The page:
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Getting Real in a Real World

Tony Ruesing, CSP

It is hard to remember a time when an example of different perception was so obvious as the many sides of the conflict in Iraq. Because technology and imbedded reporters give us feedback 24/7 we're able to see and hear many of the diverse opinions about what is going on, more rapidly than at any other time in history.  The world has and is changing.  Right now that change is more rapidly occurring for the Iraqi people than in recent memory.

Tony Ruesing
Tony Ruesing
What I find intriguing is how the very same incident breeds so much difference in the perception of what transpired.  Everyone commenting puts his or her own unique spin on what is happening.  One common theme that seems to run through most of the reporting is blame.  Blame is being used to discredit the other side.  As soon as one group reports something the other side with a completely different spin reports it almost immediately.  Joy in the streets reported by one side is read as people not realizing they have nothing to be joyful about by the other side.  Blame makes everything a fault.

Many years ago researcher Fredrick Herzberg said that when a "dissatisfier" was identified and corrected, dissatisfaction still existed.  The energy, blame in this case, going into the dissatisfaction of one thing was simply refocused on something else.  Rather than satisfaction being the opposite of dissatisfaction, the two have very little in common.  Hence how something is perceived is a function of how the mind processes data and how it equates that data to any particular situation and past experience.  He/she who feels dissatisfaction and blames as a habit may never experience satisfaction.  On the other hand, should they decide to stop seeking to blame and place energy into finding solution and adaptation, they stand a better chance of altering their lives and improving the lives of others.  Blame exists.  The inordinate and unrelenting nature of blame without solution can be destructive.  Nay saying has value when compiled with alternatives.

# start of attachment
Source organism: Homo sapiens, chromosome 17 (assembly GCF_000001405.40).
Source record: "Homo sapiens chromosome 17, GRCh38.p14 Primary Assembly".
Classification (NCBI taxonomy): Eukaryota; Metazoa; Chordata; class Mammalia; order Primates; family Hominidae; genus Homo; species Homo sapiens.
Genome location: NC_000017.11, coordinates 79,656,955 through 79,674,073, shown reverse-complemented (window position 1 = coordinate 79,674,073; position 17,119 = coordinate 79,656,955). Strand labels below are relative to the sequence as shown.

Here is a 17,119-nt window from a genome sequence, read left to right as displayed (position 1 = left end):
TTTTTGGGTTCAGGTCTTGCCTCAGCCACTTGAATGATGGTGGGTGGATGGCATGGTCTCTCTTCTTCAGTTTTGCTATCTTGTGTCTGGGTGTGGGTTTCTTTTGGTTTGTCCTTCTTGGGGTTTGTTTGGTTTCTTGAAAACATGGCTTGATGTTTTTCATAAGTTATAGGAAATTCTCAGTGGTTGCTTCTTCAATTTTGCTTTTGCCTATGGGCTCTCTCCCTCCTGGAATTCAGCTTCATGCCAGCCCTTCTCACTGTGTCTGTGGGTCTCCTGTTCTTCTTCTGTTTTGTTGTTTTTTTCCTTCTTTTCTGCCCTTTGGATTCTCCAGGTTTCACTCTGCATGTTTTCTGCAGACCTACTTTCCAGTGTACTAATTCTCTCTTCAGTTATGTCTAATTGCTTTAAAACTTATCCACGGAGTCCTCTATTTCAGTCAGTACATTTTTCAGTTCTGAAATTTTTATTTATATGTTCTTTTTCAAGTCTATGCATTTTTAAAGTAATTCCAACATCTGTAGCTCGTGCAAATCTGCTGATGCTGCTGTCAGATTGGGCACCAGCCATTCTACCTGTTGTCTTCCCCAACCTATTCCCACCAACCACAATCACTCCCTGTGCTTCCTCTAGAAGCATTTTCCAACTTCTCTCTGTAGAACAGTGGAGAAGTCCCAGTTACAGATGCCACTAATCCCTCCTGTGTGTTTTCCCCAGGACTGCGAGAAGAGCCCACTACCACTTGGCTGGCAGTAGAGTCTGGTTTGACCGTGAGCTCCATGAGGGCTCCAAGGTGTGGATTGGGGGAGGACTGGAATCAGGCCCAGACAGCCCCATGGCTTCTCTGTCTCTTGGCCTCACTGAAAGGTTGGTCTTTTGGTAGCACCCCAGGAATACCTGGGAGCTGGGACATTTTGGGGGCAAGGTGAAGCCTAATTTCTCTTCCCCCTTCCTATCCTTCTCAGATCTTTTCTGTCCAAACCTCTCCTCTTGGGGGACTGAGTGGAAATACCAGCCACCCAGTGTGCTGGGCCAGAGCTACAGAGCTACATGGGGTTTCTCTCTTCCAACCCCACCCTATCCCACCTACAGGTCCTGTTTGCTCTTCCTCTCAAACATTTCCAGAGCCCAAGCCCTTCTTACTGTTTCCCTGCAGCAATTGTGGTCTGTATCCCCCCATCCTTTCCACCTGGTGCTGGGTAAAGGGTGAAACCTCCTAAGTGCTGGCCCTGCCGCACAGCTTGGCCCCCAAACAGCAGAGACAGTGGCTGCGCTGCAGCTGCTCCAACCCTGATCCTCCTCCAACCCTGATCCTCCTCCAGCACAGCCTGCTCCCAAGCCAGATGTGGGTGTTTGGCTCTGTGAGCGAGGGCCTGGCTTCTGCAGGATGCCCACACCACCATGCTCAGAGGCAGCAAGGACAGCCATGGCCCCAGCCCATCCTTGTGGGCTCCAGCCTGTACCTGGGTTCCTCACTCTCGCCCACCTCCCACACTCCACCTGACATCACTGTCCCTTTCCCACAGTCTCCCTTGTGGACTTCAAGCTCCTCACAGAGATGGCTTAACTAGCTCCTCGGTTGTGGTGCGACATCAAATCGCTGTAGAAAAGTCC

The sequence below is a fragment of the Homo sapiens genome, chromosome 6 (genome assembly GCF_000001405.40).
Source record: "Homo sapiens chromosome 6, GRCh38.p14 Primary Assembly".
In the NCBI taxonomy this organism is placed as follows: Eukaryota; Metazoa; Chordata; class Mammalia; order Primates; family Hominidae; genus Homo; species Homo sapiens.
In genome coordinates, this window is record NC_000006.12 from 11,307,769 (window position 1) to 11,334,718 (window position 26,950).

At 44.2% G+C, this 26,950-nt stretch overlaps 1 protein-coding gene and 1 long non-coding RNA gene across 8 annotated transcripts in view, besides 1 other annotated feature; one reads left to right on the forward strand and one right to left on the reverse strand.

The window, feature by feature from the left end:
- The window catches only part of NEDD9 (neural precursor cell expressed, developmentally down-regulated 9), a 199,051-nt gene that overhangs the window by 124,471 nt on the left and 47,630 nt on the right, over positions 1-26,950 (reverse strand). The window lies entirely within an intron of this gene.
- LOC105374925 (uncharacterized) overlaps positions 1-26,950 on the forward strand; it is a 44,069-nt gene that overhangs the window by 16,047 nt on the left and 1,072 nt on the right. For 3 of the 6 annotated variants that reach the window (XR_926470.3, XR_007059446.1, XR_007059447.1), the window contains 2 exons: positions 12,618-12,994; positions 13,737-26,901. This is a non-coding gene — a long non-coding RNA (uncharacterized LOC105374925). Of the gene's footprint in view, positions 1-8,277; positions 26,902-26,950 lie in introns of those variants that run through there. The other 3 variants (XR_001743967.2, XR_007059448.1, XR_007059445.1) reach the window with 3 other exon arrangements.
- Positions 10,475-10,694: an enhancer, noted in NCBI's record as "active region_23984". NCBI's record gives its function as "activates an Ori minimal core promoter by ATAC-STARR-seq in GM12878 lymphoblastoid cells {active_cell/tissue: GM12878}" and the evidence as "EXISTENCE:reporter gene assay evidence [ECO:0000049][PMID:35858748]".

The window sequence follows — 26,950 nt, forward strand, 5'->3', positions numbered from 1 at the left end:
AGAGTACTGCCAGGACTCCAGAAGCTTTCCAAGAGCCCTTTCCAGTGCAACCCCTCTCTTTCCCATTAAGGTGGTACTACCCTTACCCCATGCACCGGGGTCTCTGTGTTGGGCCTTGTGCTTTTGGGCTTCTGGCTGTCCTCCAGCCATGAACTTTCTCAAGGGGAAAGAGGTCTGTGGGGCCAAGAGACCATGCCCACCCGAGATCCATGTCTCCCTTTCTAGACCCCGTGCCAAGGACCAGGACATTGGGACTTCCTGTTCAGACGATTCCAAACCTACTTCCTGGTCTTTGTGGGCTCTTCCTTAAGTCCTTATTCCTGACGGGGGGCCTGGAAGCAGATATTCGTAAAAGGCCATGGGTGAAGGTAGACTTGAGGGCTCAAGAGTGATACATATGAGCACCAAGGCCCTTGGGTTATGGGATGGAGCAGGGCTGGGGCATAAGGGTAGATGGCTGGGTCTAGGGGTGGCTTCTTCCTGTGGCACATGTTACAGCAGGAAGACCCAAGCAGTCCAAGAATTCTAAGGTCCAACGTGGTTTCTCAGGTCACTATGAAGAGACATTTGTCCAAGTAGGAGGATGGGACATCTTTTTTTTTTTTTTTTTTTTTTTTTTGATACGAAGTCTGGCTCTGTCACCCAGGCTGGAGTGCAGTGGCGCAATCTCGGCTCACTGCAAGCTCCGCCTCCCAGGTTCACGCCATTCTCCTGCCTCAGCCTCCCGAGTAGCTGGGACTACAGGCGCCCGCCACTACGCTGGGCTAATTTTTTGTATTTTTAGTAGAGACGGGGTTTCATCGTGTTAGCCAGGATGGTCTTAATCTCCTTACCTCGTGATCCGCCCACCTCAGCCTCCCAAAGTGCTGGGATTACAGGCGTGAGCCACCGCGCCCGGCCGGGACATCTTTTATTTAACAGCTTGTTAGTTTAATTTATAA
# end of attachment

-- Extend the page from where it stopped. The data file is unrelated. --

What is real and unreal for someone varies from person to person.  Reality however is constant.  There in lies part of the problem.  What is or is not real to us only represents our perception of reality.  What someone else perceives is unique to them.  Rather than tell someone what they perceive is wrong or right, offer them an example of both and have them decide for themselves.  Teach them to choose wisely more often.  Teach them to align perception with reality.  The wisdom to choose wisely culminates in a life that has more inner peace attached, regardless of outside circumstance.

It is easy to focus on inadequacies or the shortcomings of other.  That approach takes the heat off ourselves.  A far better approach is to challenge what we believe and hold it up to the scrutiny of those who set the best examples.  By following what they have discovered as meaningful and character filled lives, we have a better opportunity to also contribute.

It is not enough to do for yourself.  It is important to take your place along with others, who are making a better world.  A better world is found in helping other find peacefulness in reality.  Right and wrong is not as complicated as it seems.  If it is measured with the heart and mind, that connection can help you love others the way you are commanded to love yourself.


Congratulations to Tony Ruesing for earning the Certified Speaking Professional award of achievement from the National Speakers Association.
Like to know more about Tony?

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